Nearly four years after Jackie, Ciara makes her return to music with Beauty Marks. The album marks, no pun intended, Ciara’s first release on her own entertainment imprint, Beauty Marks Entertainment. Her discography dates back a decade and a half, a timeline where special singles stand out though few albums do. At the beginning, you find “Goodies,” with its great intro, “One, Two Step,” with its great Missy moment and “Oh,” a great encapsulation of popular music in the mid ‘00s. Few other singles ever impacted with as much power, but Ciara still continued creating quality jams for the bedroom and dancefloor. “Body Party, “Love Sex Magic” and both of her Nicki Minaj collaborations demonstrate this to be true. Delving deeper into her previous release leads you to gems such as “One Woman Army” and “Dance Like We’re Making Love,” both of which should be heard more often in the wild (*the club).

Whereas the last two albums felt like steps forward, Beauty Marks feels firmly rooted in place. Trends from Prince to Jersey Club solidify Ciara’s space in the contemporary sense, producing catchy yet not entirely novel additions to her catalog. Thematically, it feels honest but not entirely personal, which would have felt quite empowering on BME’s first release from its flagship artist.

Beauty Marks is far from bad; it’s just the material often fails to reach its potential. Instead of thundering out of the gate, intro track “I Love Myself” stumbles on the first downbeat, which lands on top of Ciara’s spoken introduction. Here, even a second of pause would force pathos into her opening manifesto. Because of this, and the oddly choice to feature Macklemore, it takes until track two, “Level Up,” to get the energy flowing. Like Beauty Marks, “Level Up” excels in a few areas, particularly the pre-chorus, but not across the board.

By “Set” you start to see the album gain steam. Though the beat again cuts into Ci Ci’s opening words, at least its strings and swagger offer a bit more to work with. The way they bubble behind “big boss level” Ciara achieves the proper power you want to see from her, and using her ‘set’ as a metaphor for her resume is clever. “Girl Gang,” with the excellent inclusion of Kelly Rowland, hits the same attitude and references figures from Cyndi Lauper (“Girls just wanna have fun”) to Lauren Conrad (“He ask your favorite position/ Tell him CEO”).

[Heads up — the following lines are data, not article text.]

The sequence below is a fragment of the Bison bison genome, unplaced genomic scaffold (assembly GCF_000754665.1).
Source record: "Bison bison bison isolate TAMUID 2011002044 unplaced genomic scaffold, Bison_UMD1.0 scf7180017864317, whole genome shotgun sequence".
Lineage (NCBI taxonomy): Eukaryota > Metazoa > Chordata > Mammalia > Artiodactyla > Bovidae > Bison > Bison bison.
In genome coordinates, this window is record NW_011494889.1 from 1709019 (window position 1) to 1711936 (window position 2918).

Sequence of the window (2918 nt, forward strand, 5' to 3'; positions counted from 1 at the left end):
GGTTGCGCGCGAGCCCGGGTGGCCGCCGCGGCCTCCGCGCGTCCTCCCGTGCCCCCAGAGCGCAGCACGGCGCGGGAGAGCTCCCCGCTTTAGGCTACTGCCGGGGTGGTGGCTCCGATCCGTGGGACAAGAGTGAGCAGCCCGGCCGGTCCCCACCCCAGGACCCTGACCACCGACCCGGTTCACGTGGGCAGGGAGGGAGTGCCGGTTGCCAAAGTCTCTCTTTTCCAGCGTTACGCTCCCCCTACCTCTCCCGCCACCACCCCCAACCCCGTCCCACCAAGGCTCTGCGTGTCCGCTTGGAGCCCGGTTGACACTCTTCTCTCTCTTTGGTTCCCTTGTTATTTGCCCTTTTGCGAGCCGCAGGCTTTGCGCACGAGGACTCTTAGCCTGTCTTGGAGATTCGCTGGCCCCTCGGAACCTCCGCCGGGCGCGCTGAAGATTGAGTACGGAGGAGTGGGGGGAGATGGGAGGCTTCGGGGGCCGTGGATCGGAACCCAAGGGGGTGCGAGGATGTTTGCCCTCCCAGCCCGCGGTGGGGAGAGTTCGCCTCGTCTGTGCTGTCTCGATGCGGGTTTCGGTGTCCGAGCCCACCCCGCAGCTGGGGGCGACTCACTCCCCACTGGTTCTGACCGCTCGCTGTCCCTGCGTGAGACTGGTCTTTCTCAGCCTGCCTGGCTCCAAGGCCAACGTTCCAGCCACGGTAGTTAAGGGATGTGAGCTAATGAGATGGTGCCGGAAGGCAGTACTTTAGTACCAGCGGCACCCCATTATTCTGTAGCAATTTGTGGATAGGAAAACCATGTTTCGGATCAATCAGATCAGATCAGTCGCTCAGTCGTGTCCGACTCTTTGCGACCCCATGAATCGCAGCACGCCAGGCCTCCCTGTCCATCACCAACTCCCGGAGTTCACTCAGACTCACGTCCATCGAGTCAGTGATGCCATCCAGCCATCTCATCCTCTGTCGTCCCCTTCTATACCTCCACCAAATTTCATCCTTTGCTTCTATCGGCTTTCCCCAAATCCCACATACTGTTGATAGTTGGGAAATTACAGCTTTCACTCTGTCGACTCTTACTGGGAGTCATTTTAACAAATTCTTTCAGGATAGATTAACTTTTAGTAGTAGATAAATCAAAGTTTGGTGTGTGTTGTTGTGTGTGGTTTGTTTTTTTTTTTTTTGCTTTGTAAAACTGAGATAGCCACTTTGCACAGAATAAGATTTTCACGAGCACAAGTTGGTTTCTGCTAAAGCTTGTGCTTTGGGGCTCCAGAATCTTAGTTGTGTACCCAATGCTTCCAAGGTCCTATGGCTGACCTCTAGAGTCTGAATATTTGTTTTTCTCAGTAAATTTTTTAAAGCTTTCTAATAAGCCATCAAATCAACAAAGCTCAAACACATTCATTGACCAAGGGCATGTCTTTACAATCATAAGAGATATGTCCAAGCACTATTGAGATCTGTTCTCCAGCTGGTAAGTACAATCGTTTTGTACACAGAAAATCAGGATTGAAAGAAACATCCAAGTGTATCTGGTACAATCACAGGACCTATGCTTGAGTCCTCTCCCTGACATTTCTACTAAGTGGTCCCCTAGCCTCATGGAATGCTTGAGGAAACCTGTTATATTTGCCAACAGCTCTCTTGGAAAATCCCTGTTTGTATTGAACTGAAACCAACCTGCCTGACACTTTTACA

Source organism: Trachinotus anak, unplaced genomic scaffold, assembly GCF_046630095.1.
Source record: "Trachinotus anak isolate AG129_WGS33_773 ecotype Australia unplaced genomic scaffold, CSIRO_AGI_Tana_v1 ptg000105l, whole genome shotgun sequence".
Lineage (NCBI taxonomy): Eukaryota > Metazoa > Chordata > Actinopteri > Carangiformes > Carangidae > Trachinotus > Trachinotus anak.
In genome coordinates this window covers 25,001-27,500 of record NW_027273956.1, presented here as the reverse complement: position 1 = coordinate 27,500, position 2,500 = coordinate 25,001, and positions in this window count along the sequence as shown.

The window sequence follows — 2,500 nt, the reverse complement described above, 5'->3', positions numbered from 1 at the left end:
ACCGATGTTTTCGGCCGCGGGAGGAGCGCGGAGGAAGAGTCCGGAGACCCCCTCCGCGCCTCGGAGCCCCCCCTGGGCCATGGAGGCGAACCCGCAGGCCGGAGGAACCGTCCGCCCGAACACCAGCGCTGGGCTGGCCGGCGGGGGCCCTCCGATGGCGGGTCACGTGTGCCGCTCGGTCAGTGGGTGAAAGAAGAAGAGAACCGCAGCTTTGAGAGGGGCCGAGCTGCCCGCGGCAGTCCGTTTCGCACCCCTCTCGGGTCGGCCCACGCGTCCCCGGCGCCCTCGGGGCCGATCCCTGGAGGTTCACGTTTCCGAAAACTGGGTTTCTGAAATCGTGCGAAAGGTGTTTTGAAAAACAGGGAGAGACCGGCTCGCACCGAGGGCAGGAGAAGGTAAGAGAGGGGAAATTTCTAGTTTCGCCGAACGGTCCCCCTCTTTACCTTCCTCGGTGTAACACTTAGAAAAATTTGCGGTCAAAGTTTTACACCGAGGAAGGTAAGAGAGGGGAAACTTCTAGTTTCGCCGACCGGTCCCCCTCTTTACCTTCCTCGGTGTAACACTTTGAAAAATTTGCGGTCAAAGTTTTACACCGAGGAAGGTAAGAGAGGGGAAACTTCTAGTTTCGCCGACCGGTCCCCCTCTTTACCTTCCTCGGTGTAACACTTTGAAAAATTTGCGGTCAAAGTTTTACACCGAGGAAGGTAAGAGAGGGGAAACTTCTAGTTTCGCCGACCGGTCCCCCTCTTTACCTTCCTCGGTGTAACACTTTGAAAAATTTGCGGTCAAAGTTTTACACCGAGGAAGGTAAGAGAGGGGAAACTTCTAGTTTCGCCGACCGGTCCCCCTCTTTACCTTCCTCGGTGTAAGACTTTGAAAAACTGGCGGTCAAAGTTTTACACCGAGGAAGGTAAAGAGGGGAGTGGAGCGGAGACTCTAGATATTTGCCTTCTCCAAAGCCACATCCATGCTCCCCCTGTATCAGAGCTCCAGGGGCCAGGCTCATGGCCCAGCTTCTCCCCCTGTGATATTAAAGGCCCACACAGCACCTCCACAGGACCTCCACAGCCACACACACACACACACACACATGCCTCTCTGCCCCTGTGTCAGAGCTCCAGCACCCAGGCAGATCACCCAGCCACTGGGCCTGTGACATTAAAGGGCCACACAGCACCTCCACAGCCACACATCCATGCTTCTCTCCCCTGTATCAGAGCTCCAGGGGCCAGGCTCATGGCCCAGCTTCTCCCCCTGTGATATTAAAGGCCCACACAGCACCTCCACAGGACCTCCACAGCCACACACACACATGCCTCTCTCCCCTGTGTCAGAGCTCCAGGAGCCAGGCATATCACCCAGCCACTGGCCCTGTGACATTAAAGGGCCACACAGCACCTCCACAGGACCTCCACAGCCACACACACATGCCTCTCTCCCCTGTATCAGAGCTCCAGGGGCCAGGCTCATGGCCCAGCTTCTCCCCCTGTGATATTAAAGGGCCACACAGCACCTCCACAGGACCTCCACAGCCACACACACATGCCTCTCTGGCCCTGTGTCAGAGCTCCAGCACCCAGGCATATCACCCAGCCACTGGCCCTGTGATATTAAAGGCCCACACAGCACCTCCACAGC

A mover at heart, Ciara also blesses listeners with plenty of upbeat moments. “Freak” and “Thinking Bout You” appeal to pop’s current Afrobeat and ‘80s funk sensibilities, respectively, and they also showcase Ciara’s ability to weave between them. Similar to Beauty Marks’s other shortcomings though, neither feels much different from J-Hus and Janelle Monáe, who do the same. That said, “Thinking Bout You” worms its way into your head like the lover she pines about, and the chorus of “Freak” ends with a satisfying clobbering of percussion. The marching band-backing on “Dose” recalls pleasant visions of “Lose My Breath” but none of the latter’s originality. The other mover, “Na Na,” is equally palatable but lacks the distinctive energy of either “Lose My Breath” or “Level Up.”

Beauty Marks comes to a close as you expect it to, a piano-ballad title track. From both a sonic and subject standpoint, it follows a predictable blueprint. Jackie’s “I Got You” offers a similar ending but with a better message and melody. Not only does it this album’s closer underwhelm, but “Beauty Marks” hints at all the possibilities Ciara could have explored. Her dancing ability suggests a possible talent for electropop, while her sensual groove suits her well for jazz or bossa nova.

Though her ideas come up lacking, Ciara also sounds quite happy at this stage in her life. The woman behind Beauty Marks figured some things out, the result being a clearer view of life. This means tunes may be a little straightforward, but simplicity carries merits of its own, especially when you’re cheerful enough to appreciate it.

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